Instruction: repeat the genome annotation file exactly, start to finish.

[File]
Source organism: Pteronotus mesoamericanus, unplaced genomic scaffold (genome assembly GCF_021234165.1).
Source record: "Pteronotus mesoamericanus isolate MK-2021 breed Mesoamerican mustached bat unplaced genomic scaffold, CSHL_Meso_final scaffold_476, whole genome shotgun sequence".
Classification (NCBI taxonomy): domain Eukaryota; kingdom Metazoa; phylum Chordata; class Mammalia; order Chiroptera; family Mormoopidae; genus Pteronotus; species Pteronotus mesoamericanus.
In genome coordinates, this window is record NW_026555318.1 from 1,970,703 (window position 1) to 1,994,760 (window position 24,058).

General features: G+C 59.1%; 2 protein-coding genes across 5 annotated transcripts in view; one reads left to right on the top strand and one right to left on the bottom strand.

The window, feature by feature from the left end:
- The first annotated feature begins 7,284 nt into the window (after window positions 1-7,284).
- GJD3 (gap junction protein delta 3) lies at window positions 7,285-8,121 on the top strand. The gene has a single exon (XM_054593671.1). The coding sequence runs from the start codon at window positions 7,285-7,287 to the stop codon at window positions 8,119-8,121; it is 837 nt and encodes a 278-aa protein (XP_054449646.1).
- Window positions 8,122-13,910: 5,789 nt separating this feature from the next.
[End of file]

Source organism: Pteronotus mesoamericanus, unplaced genomic scaffold (genome assembly GCF_021234165.1).
Source record: "Pteronotus mesoamericanus isolate MK-2021 breed Mesoamerican mustached bat unplaced genomic scaffold, CSHL_Meso_final scaffold_476, whole genome shotgun sequence".
Classification (NCBI taxonomy): domain Eukaryota; kingdom Metazoa; phylum Chordata; class Mammalia; order Chiroptera; family Mormoopidae; genus Pteronotus; species Pteronotus mesoamericanus.
In genome coordinates, this window is record NW_026555318.1 from 1,970,703 (window position 1) to 1,994,760 (window position 24,058).

General features: G+C 59.1%; 2 protein-coding genes across 5 annotated transcripts in view; one reads left to right on the top strand and one right to left on the bottom strand.

The window, feature by feature from the left end:
- The first annotated feature begins 7,284 nt into the window (after window positions 1-7,284).
- GJD3 (gap junction protein delta 3) lies at window positions 7,285-8,121 on the top strand. The gene has a single exon (XM_054593671.1). The coding sequence runs from the start codon at window positions 7,285-7,287 to the stop codon at window positions 8,119-8,121; it is 837 nt and encodes a 278-aa protein (XP_054449646.1).
- Window positions 8,122-13,910: 5,789 nt separating this feature from the next.